Grief Brief #23
I thought it most appropriate at this time to address the personal, emotional impact the present pandemic has had upon us. The focus in this Grief Brief will be upon the very strong feelings it has stirred up in each of us.
We may have had a personal loss before our country was stricken with this major health crisis. Perhaps there may have been losses of friends, acquaintances, or family members who have died presently from the virus. This has, no doubt, caused great sadness, especially if we had not yet healed from a grief experience that occurred in the past. Adding to this, we may have come to know renewed sadness, a deeper sense of loss, and perhaps anger over all that is transpiring.
We look now at these feelings and how we can adequately cope with them. First and foremost, our deep sadness or renewed sadness is very real. We have lost and may continue to be losing persons known and dear to us. We can’t deny the sorrow that has arisen within us. Having some means to communicate this sadness is important. If we are fortunate to have compassionate, trusting persons in our lives we can certainly talk about these sad, troubling feelings. Talking can relieve the burden of strong feelings over time. Listeners who are accepting of the deep feelings that a person is experiencing and can provide the comfort of a caring and listening heart will offer a true gift. We talk as much and as often as we need to and don’t deny how difficult life has become for us.
For those who are less connected with others there is always the choice of writing out one’s feelings. Journaling, as much or as little as needed to bring relief from stored feelings, is always helpful. Talking, as well as writing might be a need for some. The important thing is that once expressed, these pent up feelings are liberated, at least for a while, from saddened and hurting hearts and minds. These feelings are much too strong to deny. Many will turn to their God to communicate what they are experiencing and to receive the needed strength to go on.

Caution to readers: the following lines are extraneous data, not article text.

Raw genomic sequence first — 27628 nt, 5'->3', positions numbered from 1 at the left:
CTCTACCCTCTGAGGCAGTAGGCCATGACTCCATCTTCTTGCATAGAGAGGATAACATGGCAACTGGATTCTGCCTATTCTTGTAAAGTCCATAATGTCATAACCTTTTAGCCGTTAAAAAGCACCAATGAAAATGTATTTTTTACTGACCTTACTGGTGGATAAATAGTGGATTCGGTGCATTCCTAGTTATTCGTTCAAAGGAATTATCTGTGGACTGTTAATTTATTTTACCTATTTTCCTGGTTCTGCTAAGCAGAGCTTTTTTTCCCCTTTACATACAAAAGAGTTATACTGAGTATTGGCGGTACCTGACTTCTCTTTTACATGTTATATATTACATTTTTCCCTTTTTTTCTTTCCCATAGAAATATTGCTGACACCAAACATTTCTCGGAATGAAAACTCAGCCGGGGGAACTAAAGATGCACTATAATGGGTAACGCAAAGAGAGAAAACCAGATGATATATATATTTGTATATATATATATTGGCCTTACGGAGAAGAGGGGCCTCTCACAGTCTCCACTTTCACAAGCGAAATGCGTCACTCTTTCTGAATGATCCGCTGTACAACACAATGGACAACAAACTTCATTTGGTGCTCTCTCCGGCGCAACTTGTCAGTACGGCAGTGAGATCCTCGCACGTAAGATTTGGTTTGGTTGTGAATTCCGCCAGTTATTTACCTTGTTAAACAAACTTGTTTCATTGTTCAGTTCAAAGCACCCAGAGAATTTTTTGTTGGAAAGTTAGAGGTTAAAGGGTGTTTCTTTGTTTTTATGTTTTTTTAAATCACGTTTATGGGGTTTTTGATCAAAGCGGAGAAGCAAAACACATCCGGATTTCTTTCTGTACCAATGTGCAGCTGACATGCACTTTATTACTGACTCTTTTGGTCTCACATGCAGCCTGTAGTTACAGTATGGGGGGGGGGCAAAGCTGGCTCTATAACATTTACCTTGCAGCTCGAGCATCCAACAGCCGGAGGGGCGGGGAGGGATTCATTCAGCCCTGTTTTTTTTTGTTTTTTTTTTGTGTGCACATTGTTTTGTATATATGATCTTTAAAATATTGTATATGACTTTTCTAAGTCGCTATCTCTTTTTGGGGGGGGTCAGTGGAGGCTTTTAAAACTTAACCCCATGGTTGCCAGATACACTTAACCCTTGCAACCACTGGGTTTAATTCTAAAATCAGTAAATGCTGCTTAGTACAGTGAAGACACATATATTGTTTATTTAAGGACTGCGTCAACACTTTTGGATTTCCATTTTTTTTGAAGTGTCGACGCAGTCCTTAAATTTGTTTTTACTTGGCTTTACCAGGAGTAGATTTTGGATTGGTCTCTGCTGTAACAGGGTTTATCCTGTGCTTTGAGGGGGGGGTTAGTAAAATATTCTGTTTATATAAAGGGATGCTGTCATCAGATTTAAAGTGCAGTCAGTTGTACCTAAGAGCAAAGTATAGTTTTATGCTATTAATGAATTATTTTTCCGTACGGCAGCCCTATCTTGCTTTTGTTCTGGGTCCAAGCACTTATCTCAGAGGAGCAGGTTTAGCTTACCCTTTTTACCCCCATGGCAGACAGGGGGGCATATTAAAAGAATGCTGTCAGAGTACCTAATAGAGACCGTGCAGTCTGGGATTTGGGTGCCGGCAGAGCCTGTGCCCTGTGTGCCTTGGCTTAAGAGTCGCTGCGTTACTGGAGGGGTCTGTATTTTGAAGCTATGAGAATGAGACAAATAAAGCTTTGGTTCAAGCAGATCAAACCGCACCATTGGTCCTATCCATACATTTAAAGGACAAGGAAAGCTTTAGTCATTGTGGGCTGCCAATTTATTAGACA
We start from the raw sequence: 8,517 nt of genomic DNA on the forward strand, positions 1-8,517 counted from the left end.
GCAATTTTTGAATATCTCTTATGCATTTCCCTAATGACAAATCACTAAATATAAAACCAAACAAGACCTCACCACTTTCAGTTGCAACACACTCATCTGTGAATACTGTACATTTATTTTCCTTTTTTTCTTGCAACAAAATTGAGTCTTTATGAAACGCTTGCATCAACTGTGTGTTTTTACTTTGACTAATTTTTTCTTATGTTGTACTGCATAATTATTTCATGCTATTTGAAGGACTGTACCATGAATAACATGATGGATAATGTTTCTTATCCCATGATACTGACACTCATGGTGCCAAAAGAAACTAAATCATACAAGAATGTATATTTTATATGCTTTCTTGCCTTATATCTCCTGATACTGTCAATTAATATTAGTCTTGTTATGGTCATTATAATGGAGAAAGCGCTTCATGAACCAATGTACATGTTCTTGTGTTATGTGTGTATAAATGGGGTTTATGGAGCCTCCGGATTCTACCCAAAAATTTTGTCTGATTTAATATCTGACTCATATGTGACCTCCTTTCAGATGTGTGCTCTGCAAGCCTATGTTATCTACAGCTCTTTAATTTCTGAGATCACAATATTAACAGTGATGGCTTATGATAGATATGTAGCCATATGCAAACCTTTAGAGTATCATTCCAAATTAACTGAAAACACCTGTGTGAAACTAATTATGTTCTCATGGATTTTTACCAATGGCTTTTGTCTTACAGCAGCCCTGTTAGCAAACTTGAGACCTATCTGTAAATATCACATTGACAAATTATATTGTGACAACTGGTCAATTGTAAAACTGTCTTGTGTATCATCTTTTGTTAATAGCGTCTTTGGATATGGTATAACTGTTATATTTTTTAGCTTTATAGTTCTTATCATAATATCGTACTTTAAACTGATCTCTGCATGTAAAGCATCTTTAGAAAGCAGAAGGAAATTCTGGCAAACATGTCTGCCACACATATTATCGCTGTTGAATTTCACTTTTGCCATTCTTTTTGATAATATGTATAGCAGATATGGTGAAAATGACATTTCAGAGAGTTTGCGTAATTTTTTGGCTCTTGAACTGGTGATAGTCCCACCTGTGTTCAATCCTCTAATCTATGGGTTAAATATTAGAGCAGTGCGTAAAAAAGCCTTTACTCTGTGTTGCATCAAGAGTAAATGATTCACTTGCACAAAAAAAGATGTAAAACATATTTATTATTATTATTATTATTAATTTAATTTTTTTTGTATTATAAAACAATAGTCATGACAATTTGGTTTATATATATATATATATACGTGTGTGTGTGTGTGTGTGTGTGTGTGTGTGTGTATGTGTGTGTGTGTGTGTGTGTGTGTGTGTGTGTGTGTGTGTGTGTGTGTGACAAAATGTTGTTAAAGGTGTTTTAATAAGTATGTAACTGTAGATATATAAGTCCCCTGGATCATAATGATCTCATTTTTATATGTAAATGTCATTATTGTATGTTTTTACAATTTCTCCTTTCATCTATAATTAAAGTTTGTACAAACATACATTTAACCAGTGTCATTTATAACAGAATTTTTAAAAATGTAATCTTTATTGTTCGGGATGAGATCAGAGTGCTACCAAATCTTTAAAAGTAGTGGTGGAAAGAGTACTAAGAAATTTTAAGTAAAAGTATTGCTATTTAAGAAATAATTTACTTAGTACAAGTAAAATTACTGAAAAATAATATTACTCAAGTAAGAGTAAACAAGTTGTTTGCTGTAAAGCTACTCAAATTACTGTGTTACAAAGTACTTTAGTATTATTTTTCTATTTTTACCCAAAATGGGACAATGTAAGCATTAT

Anger over what has occurred and is still occurring can easily accompany the sadness we feel. Anger arises easily when we realize how our lives have been radically changed. Life, as we know it, now seems to have placed unbelievable burdens upon families, friends, and people, in general. Life is filled with unfair circumstances caused by the relentless virus.
As we consider the many angry feelings that well up within us, we are led to question the meaning of it all. How have our lives been changed? How has our world changed? Can there be any positive outcomes from this experience? What is next for our lives?
The outpouring of care and concern for the afflicted is duly noted by all. The concern of those providing care so tirelessly touches the hearts of all who witness it, calling forth depths of gratitude. Efforts to reach out and help, where needed, are visible and are increasing each day. Finding meaning in it all, as already mentioned, and recognizing the many efforts in place to mediate the situation, leads us to do some very deep thinking.
But what about the anger? Will it go away on its own? Taking measures to alleviate it through positive means are so necessary. Once again, talking out the many causes of our anger, or writing them out is helpful. When blaming, criticizing, or questioning take precedence these can lead us to a very unsatisfying and unhealthy place. Taking care of oneself in whatever ways that will keep us strong in body and spirit is paramount. Reaching out to help others in any ways that are possible, will provide an avenue for dissipating sadness, anger, or whatever feelings that might be troubling us. Crying out to the God we know, much as the psalmists and prophets of old have done, can help as well.
Being able to survive these devastating circumstances by taking the measures that will keep us well, balanced, and emotionally strong will undoubtedly bring us to the place where we might choose to be.